So far I can only see one comment from Cumbria. The rest are from the south where there are no reds so this is hardly fair. I have no qualms in telling you I am involved with grey control although I do not shoot. Greys are controlled by trained marksmen and killed humanely. Most, I might add, are volunteers who do it for the love of the red squirrel. We are proud of our red squirrels in Cumbria and wish to keep them here for generations to come. Grey squirrels need to be controlled and I urge everyone to report them in areas where reds are still present. If the grey squirrel supporters had reds in their gardens I think they would more sympathetic and understand what we do and why we do it.
Susan Southworth, Cumbria
It is important to preserve the red squirrel. If this means getting rid of some of the grey squirrels it must be done sensitively and humanely. They are sentient creatures that deserve our respect, and it is not their fault they were introduced to this country.
Lindsay Talbot, Bradford
They should be controlled, for if they are not, now, then it will become much more of a problem to do so later. One has recently started making holes in our garden, being the first time we have seen it, and this is just the beginning. I vote for a cull of grey squirrels.
In my garden, there are numerous grey squirrels. They are controlled by my shotgun, my brother's air rifle and our two border terriers. The "tree rats", as they are appropriately nicknamed, are one of the principal causes of damage to bulbs, flowers and trees. They also steal all the bird nuts in the holders outside on our terrace. There should really be either a cull in all of Britain or a more humane solution reached. Let's bring back our native red squirrel - part of our heritage!
Ben A, Norfolk
I think we should do all we can to protect indigenous species like the red squirrels lest they end up going the same way as lynx, wolves, beavers and bears. There's no doubt grey squirrels push reds out of their territory and are the biggest factor in their decline. With all this in mind, I think it's right to go ahead with a cull. At the end of the day, biodiversity is more important than any misplaced notion of animal rights, otherwise there will simply come a day when its too late and the last of the reds have gone from the British Isles.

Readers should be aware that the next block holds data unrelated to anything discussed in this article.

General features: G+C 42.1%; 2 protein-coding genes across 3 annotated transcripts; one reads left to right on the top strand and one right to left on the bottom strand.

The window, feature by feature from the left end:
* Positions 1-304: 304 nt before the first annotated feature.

I am in fact a red squirrel conservation officer and have lived and worked in the country all my life. The fact is grey squirrels need to be controlled - they are a pest and are taking over. I have seen first hand what happens to red squirrels when they catch the pox virus from the greys and believe me it is not nice. Cumbria has pockets of red squirrels but due to the fact that the grey is moving into these areas they are declining fast. Action needs to be taken now before it is too late.
Jerry Moss, Penrith Cumbria
One grey squirrel has killed just about every plant in my garden and dug up my entire lawn to use as its larder. It is so tame that no amount of screaming and running at it will scare it off. It just looks at you as if to say "yeah? C'mon then, I dare you!". It is, unfortunately, also the only thing in my garden that my cats will not kill, and there are no deterrents on the market - you can scare away cats, foxes, whatever, but squirrels are considered cute and fluffy and to be encouraged. Destroy the evil things now!